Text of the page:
A favorite quote: “When we seek God’s blessing as the ultimate value in life, we are throwing ourselves entirely into the river of His will and power and purposes for us. All our other needs become secondary to what we really want – which is to become wholly immersed in what God is trying to do in us, through us, and around us for His glory.”
The Kneeling Christian by an Unknown Christian
The Kneeling Christian was the first book on prayer I read as a new believer. That was many years ago. I no longer have a copy of the book, although I’ve often thought of purchasing one and rereading it.
What I do know is that the book affected me so much that I read it at least twice and still remember the impact it had on my prayer life several decades later.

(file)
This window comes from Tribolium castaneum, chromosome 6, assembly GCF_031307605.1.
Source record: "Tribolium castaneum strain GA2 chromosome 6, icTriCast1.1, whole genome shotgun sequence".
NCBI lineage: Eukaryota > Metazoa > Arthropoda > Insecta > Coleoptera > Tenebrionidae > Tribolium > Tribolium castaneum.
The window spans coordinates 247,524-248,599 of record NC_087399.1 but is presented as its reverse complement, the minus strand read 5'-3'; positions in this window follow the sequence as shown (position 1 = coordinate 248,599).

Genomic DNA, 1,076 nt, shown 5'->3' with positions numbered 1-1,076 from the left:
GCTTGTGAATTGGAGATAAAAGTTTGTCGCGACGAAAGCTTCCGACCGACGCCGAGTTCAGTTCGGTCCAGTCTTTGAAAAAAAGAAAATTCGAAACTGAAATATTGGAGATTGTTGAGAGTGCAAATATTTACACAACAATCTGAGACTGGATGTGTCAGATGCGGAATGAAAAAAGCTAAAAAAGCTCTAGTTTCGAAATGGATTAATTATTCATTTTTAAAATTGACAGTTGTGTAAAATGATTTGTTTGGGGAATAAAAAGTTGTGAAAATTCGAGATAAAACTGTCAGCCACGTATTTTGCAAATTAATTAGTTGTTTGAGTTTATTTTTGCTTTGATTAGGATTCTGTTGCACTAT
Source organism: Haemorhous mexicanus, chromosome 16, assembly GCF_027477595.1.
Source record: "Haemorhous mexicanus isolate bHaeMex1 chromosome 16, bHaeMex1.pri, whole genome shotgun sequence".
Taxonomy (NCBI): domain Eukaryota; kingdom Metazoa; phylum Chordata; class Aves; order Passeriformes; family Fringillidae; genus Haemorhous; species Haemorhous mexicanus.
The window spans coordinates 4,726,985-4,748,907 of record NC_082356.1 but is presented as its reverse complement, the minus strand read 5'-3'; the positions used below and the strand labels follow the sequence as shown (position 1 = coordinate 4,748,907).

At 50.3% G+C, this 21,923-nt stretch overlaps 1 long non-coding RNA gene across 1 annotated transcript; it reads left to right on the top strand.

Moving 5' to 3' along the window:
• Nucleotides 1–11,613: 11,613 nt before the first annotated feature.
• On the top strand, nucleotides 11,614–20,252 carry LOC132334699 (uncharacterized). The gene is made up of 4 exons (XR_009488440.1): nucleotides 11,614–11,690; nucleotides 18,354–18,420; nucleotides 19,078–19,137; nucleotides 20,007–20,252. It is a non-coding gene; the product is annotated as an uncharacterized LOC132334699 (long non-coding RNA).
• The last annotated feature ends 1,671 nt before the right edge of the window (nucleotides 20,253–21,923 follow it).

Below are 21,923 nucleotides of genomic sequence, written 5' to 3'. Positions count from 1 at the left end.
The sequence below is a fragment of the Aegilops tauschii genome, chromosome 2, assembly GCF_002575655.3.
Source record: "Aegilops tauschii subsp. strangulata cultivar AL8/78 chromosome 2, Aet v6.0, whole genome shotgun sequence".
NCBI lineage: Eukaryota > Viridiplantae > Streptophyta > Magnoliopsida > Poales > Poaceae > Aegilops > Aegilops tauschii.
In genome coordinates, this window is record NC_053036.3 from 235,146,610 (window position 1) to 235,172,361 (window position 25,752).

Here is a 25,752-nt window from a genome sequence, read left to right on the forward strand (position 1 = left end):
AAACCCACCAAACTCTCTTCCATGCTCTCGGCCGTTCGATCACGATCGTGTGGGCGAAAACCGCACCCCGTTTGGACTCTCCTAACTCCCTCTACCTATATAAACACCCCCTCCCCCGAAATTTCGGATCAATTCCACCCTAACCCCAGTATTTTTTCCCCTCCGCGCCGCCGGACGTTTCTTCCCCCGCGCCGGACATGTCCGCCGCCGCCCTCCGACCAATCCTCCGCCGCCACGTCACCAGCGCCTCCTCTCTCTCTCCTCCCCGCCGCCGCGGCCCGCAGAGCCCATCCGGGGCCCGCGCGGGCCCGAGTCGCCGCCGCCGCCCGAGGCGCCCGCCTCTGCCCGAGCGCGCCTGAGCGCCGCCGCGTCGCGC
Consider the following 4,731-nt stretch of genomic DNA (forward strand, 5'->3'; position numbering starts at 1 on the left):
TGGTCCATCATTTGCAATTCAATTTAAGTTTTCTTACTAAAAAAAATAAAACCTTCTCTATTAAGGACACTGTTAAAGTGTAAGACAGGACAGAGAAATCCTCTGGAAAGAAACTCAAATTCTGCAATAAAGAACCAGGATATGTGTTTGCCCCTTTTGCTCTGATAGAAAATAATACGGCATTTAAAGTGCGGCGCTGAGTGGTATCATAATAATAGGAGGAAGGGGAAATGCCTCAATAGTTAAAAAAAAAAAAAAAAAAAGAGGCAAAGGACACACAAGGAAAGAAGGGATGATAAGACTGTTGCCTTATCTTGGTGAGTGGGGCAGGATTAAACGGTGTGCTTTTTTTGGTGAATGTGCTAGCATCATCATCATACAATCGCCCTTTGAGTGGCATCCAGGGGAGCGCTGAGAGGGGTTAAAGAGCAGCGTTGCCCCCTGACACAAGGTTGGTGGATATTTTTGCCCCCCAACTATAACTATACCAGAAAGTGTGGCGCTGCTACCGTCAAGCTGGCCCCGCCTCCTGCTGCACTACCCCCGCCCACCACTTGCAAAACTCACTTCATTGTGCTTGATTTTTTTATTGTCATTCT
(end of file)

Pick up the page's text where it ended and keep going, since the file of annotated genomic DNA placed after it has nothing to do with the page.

Since I haven’t read The Kneeling Christian lately, I looked up some reviews on Amazon and Goodreads while researching this article. Most reviewers gave the book an enthusiastic 5-star review and recommended other believers read it.
You need to know that the book was originally published early in the 20th century. Because of that, the language might be more challenging for some readers than many newer books on prayer. I still think it would be worthwhile for every believer to read.
A favorite quote: “God wants me to pray. The devil does not want me to pray and does all he can to hinder me. He knows that we can accomplish more through our prayers than through our work. He would rather have us do anything else than pray.”
The Daniel Prayer by Anne Graham Lotz